One week from today not everyone in the United States will celebrate Thanksgiving. There is an abundance of people – perhaps in your own family or in your Sunday School class – who wish there was no Thanksgiving or Christmas or New Year’s Eve. For those who struggle with depression and other mental disorders, festive holidays are awful.
You see, people like me watch as our dearest friends relish in giving thanks, awaiting the day Christ was born in a manger, and greeting the New Year with delight but it’s tough for us to feel any of that. It’s as though your soul is empty. When I was growing up we always had at least 50 people to celebrate Thanksgiving. My little sister would dress up like Pocahontas, my younger brothers like pilgrims and somebody would bang out “We Gather Together to Sing the Lord’s blessings” on the piano.
Now there is only me.
Whoa, don’t worry! I’ll be well taken care of as I will spend next Thursday with those I deeply love – my day is set -- and, before that, I’ll make out a list of “Why I Am Thankful” that is a singular treat for me every year. But I use myself as an example for this reason – If I fail to plan, I plan to fail. You or your loved ones can put on the same armor.
This is to say if I prepare myself beforehand for the stress, and the loneliness, and use my glorious memories for warmth and joy rather than for longing and sorrow, I can cope just fine. I am a master at avoiding “the black dog,” as Winston Churchill called his depression, but some of my friends have a tough time and we can’t have that.
So now is the time to establish a plan.
The National Alliance for Mental Illness (NAMI) knows that those who are even mildly depressed can avoid the pitfalls by preparing themselves for the holidays. The Anxiety and Depression Association of America offers these ideas to consider:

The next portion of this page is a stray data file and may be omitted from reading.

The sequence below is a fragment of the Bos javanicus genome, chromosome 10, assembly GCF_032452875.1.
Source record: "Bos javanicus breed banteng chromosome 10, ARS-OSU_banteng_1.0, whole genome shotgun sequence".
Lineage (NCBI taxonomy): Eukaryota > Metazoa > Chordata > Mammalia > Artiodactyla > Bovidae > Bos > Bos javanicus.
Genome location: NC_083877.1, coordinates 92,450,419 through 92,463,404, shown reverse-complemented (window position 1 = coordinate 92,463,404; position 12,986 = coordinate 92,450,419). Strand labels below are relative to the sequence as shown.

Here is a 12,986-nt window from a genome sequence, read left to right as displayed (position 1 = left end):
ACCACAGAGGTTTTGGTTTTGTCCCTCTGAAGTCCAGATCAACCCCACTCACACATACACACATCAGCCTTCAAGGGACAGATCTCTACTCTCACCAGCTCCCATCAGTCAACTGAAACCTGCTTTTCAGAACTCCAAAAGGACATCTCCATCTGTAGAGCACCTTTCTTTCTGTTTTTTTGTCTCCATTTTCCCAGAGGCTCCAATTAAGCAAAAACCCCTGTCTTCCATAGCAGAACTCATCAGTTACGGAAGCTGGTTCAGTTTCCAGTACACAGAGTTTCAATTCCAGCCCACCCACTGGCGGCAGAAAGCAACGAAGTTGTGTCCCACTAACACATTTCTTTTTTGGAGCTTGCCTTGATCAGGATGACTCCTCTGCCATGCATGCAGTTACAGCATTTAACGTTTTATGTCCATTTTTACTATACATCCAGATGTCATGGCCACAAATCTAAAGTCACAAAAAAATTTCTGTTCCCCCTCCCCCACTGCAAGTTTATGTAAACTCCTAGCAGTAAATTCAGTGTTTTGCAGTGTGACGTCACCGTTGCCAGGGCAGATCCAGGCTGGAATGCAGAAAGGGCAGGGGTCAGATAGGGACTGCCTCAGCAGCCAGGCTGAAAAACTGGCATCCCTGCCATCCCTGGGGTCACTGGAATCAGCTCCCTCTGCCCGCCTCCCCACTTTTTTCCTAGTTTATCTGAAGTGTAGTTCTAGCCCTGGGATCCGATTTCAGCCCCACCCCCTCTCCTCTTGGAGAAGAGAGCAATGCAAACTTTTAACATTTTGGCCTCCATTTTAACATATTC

* -- Cope ahead. Prepare for worst-case scenarios at work or family gatherings. Decide in advance how long you’ll stay and stick to your plan.
* -- Balance activities. Try to spend some time with others as well as time alone.
* -- Find meaning. Ask yourself what you appreciate most about the holidays and make sure you focus on it.
* -- Manage your environment. Choose people and places that add to your overall well-being rather than deplete or challenge it. Consider attending counseling or support groups. Regular exposure to bright light, particularly fluorescent light, can help prevent or improve symptoms of seasonal affective disorder (SAD).
* -- Take care of you. Avoid mood-altering substances, take medications as prescribed, connect with others, rest, and find enjoyment in your activities.
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Sheri Pruitt is a psychologist in California who has authored about 50 professional publications in the areas of behavioral medicine and health psychology. She is considered as an expert on the “holiday blues” and here’s her take on managing them:
“The holidays are a time of joy for most people. However, holiday time can also mean a bout of the "blues." Here are some tips that should help:
* -- Set realistic expectations for the holidays. As special as they are, they will not erase all of your past problems.
* -- Remember that it's okay not to feel festive all of the time. If you are feeling down, just let others know.
* -- Take some time for yourself. Plan activities that you enjoy, and spend time with family or close friends.
* -- Be sure to get plenty of sleep, eat healthy meals, stay active, and limit your intake of alcohol.
What if someone you love has the blues?
* -- Try to involve that person in holiday activities, but don't be forceful.
* -- Be a good listener. Remember that the holidays can be a tough time for some people, and letting them talk about it may be all they need.
The good news is that, for most people, holiday blues are temporary. However for some people, the holidays can bring on the more serious condition of clinical depression. If you or someone you know doesn't shake the blues after a few weeks, it's time to talk with your doctor.
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Once again: If you fail to plan for the holidays, you plan to fail.